So, what are we supposed to do with this prosperity Gospel idea from the last post? Promises of reward for Jesus’ followers permeate the Gospel message.
We cannot lie about the promises that the Gospel entails. In fact, we would be crazy to consider such a decision. Yet, we still have to ensure that our message about Christ is true. That truth must reign in our hearts. The first thing is to realize that the problem with Jesus’ promises does not rest in the promises themselves.
When we cross over the line into preaching “prosperity Gospel” as opposed to the true Gospel, what has taken place is that we have hijacked the promises so that they suddenly start to conform to our own notions of them. God does not desire to restrain good things from his people, but when we take over his promises, we have essentially taken God and placed him on a leash. Prosperity Gospel attempts to train God–to make him bark and sit and fetch at our command.
If we have trouble placing our finger on the issue with the doctrine of prosperity, let us remember that this is it. As C.S. Lewis said regarding Aslan, “He is not a tame lion.” God does not require the instruction of our roughshod expectations so that he may know how to treat us rightly. When Jesus said that he came that we “may have life and have it abundantly” (John 10:10), he did not mean a realization of the American dream, but he also did not not mean the American dream.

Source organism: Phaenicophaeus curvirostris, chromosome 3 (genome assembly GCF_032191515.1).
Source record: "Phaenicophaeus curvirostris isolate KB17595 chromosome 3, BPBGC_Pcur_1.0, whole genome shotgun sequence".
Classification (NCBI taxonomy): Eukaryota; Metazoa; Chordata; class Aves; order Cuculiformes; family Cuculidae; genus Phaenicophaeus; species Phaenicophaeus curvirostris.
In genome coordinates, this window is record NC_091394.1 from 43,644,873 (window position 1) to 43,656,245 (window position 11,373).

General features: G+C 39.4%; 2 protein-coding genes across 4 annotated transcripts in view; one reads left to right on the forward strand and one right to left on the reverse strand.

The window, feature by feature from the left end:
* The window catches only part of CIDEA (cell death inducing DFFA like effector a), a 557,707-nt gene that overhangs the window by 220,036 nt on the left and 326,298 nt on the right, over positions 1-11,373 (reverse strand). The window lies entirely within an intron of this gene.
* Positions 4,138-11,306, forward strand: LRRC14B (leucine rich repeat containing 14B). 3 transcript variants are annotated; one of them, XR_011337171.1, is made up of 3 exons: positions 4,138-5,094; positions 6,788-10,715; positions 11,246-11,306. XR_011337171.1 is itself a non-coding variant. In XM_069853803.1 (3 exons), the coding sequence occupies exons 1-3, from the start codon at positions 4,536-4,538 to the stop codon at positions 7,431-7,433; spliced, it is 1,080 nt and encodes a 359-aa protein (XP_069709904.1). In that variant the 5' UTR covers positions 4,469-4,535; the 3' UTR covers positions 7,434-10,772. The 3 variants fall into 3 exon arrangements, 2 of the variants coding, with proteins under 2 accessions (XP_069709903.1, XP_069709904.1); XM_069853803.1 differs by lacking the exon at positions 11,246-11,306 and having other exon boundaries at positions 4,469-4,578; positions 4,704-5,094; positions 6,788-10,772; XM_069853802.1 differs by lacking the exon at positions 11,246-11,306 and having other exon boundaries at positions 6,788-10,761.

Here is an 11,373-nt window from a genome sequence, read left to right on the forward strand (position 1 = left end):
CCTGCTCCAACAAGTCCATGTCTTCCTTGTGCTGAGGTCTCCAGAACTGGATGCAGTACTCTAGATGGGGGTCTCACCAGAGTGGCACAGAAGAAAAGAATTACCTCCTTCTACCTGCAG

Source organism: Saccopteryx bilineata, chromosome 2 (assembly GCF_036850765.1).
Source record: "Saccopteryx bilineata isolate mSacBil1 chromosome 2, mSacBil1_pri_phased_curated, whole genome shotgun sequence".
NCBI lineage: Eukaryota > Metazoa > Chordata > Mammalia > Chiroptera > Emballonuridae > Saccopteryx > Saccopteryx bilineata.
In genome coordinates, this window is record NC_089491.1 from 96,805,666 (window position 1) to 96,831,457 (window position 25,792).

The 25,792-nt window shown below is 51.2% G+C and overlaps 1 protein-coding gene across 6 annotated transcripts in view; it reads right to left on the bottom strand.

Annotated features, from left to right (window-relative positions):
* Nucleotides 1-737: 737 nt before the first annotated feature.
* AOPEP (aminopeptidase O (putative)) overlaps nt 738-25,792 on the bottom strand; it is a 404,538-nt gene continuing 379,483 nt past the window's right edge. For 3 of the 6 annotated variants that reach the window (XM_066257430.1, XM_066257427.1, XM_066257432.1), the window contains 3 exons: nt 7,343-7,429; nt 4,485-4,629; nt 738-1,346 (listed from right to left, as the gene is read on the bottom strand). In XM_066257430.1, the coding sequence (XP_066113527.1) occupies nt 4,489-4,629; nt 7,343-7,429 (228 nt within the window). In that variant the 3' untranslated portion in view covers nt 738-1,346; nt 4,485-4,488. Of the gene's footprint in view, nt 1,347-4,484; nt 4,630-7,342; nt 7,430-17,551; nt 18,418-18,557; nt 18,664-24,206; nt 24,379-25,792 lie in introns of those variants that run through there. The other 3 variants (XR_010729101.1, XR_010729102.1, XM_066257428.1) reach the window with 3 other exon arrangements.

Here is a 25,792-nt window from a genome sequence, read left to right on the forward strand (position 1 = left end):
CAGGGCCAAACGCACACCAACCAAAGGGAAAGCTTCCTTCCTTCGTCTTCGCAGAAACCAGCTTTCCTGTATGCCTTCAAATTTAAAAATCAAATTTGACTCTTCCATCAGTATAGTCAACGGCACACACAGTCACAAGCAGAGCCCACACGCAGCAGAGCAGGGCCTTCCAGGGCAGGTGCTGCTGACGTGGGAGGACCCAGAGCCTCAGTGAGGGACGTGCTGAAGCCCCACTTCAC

Would God not rather have his people living in good homes and plenty of food rather than poverty? I think that the answer to this question is yes. He does not rejoice in the suffering of poverty. We may look to the Beatitudes, but there, Jesus speaks primarily (if not solely) about a person’s emotional or spiritual state of affairs rather than the physical. Indeed, in the proclamation about the rich person’s ability to enter into the kingdom of God, Jesus says that this seemingly impossible task is possible with God.
So, we come back to the promises of Jesus. When it comes to those promises, Jesus says that he wants, even longs, to give what we ask for (Luke 11:9-13). We must not misconstrue this to mean, though, that God has given us the right to demand things of him. In order to understand the value in this idea, we would be wise to place the prosperity promises alongside another kind of promise that Jesus makes throughout the Gospels: the suffering promises.
While Jesus speaks to us a message that should give us peace, he also reminds his disciples that trouble will come in this world (John 16:33). Jesus also assures us that, since the world hated him, we will also encounter the world’s hatred (John 15:18-20). That hatred led to Christ being brutally murdered on the cross.
So, ultimately, Jesus makes two kinds of promises to those who seek to follow him: peace and trouble. I believe that I can say this with full integrity; if you are encountering one of these things but not the other, then you may want to do a heart-check on your relationship with God. For Paul spoke of having a peace that “surpasses all understanding” (Phil. 4:7). How can peace be misunderstood if it comes during times of peace? Rather, if we are going to have this strange peace, then I think it is safe to say that it will coexist with the struggle.
Now, does this mean that life will not get so difficult that we will not be angry with God or depressed? I should hope not because who among us has not encountered dark days that genuinely tested our faith? When I say that we may need to do a heart-check, what I mean is that such introspection needs to be something we are doing consistently week-to-week if not hour-by-hour.
So whether you feel an insurmountable pain or some incredible pleasure, always be sure to draw in close to the Lord and his Spirit.
There is more still that I would like to discuss about this idea. This has been leading up to the topic implied by the title.